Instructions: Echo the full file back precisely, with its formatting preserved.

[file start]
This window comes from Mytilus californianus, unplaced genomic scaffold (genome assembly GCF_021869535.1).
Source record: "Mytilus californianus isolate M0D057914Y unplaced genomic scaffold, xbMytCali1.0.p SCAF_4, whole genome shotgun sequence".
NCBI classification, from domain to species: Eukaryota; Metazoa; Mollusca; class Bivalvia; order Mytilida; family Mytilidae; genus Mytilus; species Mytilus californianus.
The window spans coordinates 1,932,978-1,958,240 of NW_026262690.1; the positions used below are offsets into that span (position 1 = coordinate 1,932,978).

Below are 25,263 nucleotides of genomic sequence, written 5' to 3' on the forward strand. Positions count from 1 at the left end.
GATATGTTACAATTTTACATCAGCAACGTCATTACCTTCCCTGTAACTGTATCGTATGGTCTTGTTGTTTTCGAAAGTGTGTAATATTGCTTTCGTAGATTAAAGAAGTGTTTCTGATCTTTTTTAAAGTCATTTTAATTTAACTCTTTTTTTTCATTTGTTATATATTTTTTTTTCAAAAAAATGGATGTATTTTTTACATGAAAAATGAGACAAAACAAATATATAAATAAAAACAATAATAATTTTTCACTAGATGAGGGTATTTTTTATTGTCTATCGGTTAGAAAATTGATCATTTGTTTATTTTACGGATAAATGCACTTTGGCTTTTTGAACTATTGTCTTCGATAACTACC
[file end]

This window comes from Mytilus californianus, unplaced genomic scaffold (genome assembly GCF_021869535.1).
Source record: "Mytilus californianus isolate M0D057914Y unplaced genomic scaffold, xbMytCali1.0.p SCAF_4, whole genome shotgun sequence".
NCBI classification, from domain to species: Eukaryota; Metazoa; Mollusca; class Bivalvia; order Mytilida; family Mytilidae; genus Mytilus; species Mytilus californianus.
The window spans coordinates 1,932,978-1,958,240 of NW_026262690.1; the positions used below are offsets into that span (position 1 = coordinate 1,932,978).

Below are 25,263 nucleotides of genomic sequence, written 5' to 3' on the forward strand. Positions count from 1 at the left end.
GATATGTTACAATTTTACATCAGCAACGTCATTACCTTCCCTGTAACTGTATCGTATGGTCTTGTTGTTTTCGAAAGTGTGTAATATTGCTTTCGTAGATTAAAGAAGTGTTTCTGATCTTTTTTAAAGTCATTTTAATTTAACTCTTTTTTTTCATTTGTTATATATTTTTTTTTCAAAAAAATGGATGTATTTTTTACATGAAAAATGAGACAAAACAAATATATAAATAAAAACAATAATAATTTTTCACTAGATGAGGGTATTTTTTATTGTCTATCGGTTAGAAAATTGATCATTTGTTTATTTTACGGATAAATGCACTTTGGCTTTTTGAACTATTGTCTTCGATAACTACC